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VATICAN LETTER Nov-10-2006 (970 words) Backgrounder. xxxi

In scientific predictions, the only certainty is nothing is certain

By Carol Glatz
Catholic News Service

VATICAN CITY (CNS) -- How often does a doomsday report make the news warning the public about disappearing icecaps, the earth's resources drying up or yet another substance linked to cancer?

Such predictions often trigger a wave of public alarm because people have faith that such forecasts don't come from squinting into crystal balls or swirling around tea leaves, but are the result of years of meticulous scientific and, therefore, reliable study.

In an effort to remind science of the impact its predictions have on the public, the Vatican hosted a meeting on the limits and accuracy of predictability in science.

Dozens of scientists and several theologians from all over the world gathered for the Pontifical Academy of Sciences Nov. 3-6 plenary assembly to discuss how far the eye of science can see into the future and when calculations might be considered certain, probable or highly unlikely.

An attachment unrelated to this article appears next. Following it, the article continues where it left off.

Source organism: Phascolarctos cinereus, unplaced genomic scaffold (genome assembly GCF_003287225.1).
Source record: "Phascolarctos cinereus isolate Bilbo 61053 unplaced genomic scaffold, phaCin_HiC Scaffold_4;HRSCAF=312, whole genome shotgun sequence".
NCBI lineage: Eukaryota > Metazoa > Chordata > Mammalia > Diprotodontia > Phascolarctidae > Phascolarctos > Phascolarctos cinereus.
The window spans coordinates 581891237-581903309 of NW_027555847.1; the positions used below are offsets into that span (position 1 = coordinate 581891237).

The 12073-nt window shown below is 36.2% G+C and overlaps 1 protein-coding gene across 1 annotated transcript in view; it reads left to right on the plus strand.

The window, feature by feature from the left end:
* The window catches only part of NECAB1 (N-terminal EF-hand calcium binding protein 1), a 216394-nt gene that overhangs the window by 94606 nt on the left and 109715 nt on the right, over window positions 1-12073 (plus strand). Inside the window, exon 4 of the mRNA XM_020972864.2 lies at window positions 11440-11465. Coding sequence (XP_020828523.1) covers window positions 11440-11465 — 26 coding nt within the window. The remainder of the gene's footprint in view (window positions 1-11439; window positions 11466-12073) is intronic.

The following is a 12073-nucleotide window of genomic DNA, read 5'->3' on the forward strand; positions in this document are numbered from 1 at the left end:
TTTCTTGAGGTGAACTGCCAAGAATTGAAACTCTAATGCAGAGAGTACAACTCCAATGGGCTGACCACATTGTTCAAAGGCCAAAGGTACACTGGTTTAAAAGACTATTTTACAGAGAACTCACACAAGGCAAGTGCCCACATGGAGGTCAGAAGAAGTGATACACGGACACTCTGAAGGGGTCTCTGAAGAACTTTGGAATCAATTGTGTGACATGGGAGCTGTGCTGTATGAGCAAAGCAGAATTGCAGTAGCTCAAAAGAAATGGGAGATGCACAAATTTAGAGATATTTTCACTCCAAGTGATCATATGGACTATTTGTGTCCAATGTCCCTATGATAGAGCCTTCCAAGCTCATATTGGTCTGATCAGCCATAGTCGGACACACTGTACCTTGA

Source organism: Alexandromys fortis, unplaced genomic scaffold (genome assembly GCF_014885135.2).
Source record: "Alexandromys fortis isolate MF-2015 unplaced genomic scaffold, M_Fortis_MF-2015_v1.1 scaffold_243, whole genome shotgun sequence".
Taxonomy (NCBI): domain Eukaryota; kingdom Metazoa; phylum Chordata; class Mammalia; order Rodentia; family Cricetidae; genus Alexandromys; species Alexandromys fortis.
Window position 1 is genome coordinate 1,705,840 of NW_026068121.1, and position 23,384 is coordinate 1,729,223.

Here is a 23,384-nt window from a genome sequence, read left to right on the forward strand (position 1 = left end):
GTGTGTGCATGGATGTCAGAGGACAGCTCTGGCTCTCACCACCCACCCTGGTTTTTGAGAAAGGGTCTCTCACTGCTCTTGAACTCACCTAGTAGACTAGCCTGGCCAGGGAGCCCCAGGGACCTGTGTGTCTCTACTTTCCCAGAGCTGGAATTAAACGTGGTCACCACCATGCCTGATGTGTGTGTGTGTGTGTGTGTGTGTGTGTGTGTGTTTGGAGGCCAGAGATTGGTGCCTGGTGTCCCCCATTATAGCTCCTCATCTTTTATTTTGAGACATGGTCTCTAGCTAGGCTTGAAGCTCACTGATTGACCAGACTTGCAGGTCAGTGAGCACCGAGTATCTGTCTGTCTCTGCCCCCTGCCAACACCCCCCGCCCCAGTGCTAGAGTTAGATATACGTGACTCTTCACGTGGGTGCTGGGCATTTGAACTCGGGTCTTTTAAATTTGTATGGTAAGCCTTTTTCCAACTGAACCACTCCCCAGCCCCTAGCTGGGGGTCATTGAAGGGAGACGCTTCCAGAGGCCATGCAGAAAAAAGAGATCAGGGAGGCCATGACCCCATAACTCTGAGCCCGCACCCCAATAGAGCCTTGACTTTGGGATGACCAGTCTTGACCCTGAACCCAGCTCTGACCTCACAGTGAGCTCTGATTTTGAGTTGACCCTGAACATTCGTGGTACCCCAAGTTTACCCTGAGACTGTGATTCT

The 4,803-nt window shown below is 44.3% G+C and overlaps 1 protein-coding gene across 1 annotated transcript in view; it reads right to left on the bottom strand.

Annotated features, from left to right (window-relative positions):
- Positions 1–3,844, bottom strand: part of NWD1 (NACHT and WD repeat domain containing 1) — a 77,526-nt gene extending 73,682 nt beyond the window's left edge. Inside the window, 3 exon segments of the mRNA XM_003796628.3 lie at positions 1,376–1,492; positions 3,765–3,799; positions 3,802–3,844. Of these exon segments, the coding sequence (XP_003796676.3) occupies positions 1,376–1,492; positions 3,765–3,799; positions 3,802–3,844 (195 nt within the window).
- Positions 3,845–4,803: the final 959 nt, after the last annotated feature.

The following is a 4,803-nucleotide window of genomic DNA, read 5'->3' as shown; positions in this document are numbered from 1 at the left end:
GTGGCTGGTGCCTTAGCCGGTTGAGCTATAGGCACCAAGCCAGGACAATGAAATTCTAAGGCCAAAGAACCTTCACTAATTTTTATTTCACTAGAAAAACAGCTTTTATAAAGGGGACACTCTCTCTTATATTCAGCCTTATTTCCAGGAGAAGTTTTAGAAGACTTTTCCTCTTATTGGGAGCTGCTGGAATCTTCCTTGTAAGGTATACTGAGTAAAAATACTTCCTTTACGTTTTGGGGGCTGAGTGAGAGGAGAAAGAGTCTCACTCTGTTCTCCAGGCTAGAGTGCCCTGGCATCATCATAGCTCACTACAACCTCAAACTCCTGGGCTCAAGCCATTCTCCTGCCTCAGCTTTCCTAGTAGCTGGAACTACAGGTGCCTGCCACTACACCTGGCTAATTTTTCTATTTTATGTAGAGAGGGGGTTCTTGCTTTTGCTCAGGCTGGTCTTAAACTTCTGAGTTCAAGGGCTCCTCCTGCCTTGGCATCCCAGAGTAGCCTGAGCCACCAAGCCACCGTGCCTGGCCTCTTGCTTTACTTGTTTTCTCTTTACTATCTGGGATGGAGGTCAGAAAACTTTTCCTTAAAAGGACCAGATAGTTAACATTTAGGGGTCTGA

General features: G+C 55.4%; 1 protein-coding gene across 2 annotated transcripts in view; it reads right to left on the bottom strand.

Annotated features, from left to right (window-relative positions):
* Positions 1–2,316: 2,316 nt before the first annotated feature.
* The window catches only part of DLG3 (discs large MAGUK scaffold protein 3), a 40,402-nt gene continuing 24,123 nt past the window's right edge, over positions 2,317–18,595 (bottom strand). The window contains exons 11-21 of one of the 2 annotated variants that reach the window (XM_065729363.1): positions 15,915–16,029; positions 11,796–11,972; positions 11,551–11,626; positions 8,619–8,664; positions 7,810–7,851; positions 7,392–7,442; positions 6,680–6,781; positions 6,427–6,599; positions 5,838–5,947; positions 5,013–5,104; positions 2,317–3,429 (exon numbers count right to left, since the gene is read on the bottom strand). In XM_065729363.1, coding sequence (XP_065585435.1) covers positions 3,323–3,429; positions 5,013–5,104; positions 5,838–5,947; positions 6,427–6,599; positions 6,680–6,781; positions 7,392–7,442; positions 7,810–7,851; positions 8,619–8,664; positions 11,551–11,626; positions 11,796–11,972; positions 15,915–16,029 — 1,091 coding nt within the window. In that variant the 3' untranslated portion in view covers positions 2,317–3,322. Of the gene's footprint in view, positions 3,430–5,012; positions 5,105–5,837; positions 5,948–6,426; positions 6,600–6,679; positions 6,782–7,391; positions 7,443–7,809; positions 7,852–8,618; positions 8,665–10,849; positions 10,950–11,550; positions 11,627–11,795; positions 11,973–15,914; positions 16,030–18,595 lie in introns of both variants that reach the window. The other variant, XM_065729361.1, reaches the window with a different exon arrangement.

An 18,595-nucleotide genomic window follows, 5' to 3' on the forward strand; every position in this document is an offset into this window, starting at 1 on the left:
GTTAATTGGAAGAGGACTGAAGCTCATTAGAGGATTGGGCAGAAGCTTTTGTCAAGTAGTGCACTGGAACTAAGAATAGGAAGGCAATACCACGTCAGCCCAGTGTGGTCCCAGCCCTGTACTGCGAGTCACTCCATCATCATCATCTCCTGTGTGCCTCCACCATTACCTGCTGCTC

On the one hand, most scientists want to give as much early warning as possible about impending dangers such as earthquakes or climate changes.

On the other hand, they know the earlier the forecast, the more likely the prediction can be wrong, and being wrong makes scientists run the risk of losing the public's trust.

While Pope Benedict XVI reminded participants in a private Nov. 6 audience that scientists should avoid "needlessly alarming predictions" when there is not enough evidence, he was equally adamant that they not succumb to fear and fail to speak up "in the face of genuine problems."

William Phillips, a conference participant and 1997 Noble Prize winner in physics, told Catholic News Service even "imperfect information is better than having no information at all" when it comes to helping people plan for the future.

Phillips, who is a quantum physicist at the U.S. National Institute of Standards and Technology, said science is neither perfect nor worthless in its quest to understand and predict natural phenomena.

What's important, he said, is that scientists honestly express the level of certainty they have in their findings. Otherwise, he said, "if you lose honesty in science, then you've lost what science is about."

Many of the scientists' talks at the pontifical academy meeting not only underlined the impossibility of ever being 100 percent certain or correct even in traditionally predictable fields like atomic physics, but they celebrated the natural world's seemingly fickle behavior.

Some said it was only after getting wrong results in their research -- because nature worked in unexpected ways -- that they made scientific breakthroughs.

Throughout history, they said, new or better medical treatments and improved technology sometimes came from experiments that failed to do what was predicted.